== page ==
Kinesiology Faculty, Students Share Research Findings at NEACSM Annual Conference
Kinesiology faculty, postdoctoral researchers and graduate students shared research findings at the New England Chapter of the American College of Sports Medicine’s (NEACSM) annual conference held Nov. 14-15 in Providence.
Assistant professor Sarah Witkowski appeared at the conference as an invited speaker. In a talk titled “Cells and Signals for Vascular Regeneration,” Witkowski discussed the pathological consequences of cardiometabolic diseases and physical inactivity on circulatory networks and the potential of exercise to alleviate dysfunction. Her work demonstrates the role of two novel cell types, circulating angiogenic cells and pericytes, and the importance of small chemicals released from these cells to influence blood vessel growth.
The symposium “Innovative Research that Crosses Disciplinary Boundaries,” organized by professor Barry Braun, featured talks by postdoctoral researchers Stephanie Jones and Allison Gruber, doctoral student Amanda Hickey, and recent doctoral graduate Stephen Foulis. The symposium presentations illustrated the approaches being taken by researchers who are melding expertise and methods across disciplinary boundaries to study physical activity and inactivity in the context of aging, disease and human performance. The symposium included the following talks:
Jones presented “Multiple Sclerosis: A Multifactorial Disease that Benefits from a Multidisciplinary Approach” in which she discussed recent research showing the interrelationship between balance, fatigue and mobility impairments in the multiple sclerosis population. Her lecture focused on current findings that integrate motor control, biomechanics and muscle physiology to understand the impact of impaired balance function on mobility.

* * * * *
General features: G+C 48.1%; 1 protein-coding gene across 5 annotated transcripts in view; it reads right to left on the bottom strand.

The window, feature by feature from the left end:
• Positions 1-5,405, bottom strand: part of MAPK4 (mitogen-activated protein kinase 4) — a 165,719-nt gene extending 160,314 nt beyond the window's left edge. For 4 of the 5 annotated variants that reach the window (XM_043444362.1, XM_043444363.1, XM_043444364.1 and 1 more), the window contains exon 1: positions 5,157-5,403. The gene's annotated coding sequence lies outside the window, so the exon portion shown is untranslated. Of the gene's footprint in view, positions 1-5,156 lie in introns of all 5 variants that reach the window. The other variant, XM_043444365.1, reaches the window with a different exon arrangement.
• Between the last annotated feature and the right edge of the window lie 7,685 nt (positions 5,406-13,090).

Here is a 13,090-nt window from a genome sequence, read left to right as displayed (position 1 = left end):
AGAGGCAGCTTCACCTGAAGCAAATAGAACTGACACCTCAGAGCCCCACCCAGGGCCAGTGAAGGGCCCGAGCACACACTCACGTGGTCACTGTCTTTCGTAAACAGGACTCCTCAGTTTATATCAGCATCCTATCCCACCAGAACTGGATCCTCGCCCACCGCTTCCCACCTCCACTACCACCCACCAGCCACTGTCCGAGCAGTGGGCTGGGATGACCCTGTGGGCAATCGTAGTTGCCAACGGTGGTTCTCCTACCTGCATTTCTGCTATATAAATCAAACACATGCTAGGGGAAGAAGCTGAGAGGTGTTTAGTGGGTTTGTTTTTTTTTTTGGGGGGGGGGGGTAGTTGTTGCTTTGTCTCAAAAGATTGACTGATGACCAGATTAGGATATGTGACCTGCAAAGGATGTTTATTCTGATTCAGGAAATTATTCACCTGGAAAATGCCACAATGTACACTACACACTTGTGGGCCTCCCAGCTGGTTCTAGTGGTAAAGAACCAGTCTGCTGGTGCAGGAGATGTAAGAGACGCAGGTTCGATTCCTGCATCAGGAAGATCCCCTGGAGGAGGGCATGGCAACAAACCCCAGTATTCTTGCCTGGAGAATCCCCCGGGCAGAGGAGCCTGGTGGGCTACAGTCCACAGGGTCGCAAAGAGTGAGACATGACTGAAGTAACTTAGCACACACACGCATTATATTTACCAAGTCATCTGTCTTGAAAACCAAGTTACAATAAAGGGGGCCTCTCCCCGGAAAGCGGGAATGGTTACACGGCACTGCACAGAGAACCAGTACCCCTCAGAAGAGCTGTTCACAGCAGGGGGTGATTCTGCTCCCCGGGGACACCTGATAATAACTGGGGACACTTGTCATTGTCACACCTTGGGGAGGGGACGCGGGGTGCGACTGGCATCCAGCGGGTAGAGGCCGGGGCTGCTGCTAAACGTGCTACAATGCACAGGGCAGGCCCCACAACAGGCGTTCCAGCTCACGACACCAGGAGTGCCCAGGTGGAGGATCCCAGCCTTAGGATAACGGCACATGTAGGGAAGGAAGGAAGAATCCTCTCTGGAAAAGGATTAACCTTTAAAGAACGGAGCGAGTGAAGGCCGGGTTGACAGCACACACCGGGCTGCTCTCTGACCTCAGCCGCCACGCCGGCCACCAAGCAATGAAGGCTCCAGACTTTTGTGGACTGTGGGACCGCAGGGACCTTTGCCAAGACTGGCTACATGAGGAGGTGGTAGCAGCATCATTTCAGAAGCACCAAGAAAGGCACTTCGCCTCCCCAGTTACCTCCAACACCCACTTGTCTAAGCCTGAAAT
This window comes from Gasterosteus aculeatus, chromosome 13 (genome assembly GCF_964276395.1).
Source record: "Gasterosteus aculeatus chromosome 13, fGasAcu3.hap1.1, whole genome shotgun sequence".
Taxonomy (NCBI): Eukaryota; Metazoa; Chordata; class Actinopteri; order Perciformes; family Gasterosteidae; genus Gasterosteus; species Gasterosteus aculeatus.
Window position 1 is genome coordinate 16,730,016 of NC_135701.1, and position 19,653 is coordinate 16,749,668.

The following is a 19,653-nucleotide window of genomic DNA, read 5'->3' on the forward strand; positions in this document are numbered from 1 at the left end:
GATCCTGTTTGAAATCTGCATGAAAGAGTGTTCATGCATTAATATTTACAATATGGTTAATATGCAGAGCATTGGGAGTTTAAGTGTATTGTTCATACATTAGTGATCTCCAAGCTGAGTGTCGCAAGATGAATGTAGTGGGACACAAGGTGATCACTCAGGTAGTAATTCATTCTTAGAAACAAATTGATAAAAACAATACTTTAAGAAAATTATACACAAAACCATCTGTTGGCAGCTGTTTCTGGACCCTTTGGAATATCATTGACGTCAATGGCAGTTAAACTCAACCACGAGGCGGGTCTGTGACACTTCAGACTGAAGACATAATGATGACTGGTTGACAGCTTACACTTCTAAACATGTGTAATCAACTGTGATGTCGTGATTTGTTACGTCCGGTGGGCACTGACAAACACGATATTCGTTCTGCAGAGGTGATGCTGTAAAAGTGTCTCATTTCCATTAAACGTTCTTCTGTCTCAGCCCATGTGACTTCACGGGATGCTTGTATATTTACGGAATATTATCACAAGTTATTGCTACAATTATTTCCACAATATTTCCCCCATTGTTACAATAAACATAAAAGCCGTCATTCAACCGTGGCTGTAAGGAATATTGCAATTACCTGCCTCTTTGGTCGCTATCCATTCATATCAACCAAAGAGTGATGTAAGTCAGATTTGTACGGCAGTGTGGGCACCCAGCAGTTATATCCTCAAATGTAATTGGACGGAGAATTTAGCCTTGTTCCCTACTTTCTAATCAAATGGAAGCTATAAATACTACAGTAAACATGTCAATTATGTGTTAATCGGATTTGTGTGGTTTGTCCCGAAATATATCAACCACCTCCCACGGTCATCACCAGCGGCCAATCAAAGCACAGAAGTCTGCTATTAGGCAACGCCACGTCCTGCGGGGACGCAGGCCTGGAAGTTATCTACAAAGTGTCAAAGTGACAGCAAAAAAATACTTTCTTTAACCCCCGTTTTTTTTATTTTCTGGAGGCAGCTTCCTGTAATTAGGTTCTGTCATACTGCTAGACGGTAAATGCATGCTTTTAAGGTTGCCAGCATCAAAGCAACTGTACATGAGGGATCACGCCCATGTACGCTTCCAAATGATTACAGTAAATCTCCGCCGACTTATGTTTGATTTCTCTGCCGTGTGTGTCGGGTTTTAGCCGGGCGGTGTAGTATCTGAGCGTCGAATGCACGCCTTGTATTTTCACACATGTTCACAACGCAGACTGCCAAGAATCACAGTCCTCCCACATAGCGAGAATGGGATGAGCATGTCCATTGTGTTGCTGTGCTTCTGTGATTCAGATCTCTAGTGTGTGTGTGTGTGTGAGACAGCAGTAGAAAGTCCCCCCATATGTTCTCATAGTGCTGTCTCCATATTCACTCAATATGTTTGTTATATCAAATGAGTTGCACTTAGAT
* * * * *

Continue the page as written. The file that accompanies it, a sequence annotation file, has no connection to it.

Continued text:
Hickey presented a talk titled “How Do Objective Measures of Physical Activity and Sedentary Behavior Inform Our Understanding of Metabolic Health?” in which she emphasized the importance of using sophisticated analytical techniques to accurately and precisely measure exposure variables such as physical activity and sedentary behavior, when examining the relationships between these variables and outcomes related to metabolic health.
Foulis addressed “A Multifactorial Approach to Studying Physical Function in Older Adults.” His talk centered on why physical function, such as the ability to balance or get out of a chair, declines in older adults. Using an array of techniques, including measurements of physical activity, muscle function, muscle structure, and motor control, he is trying to better understand the mechanisms that lead to this decline.
Gruber spoke on “Energetic Consequences of Rearfoot and Forefoot Running Patterns” in which she discussed the hot-button topic of footstrike patterns in running. The forefoot running pattern, typically observed with barefoot running, has been advocated to improve running economy compared to the rearfoot pattern, but those claims have not been supported by empirical evidence. By taking an interdisciplinary approach, she combined the findings from metabolic and biomechanical studies to determine that the forefoot pattern may not confer the benefits that have been popularized in the media.
Kinesiology graduate students participated in the conference’s poster presentation sessions and Kate LaBarbera received the first place Doctoral Student Presentation Award for “The role of pericyte NF-kB activity on endothelial cell proliferation and cell-cell signaling.” Anisha Patel received the first place award in the Master’s Student Presentation Award category for her poster “The effects of ovariectomy on early markers of cardiac dysfunction.”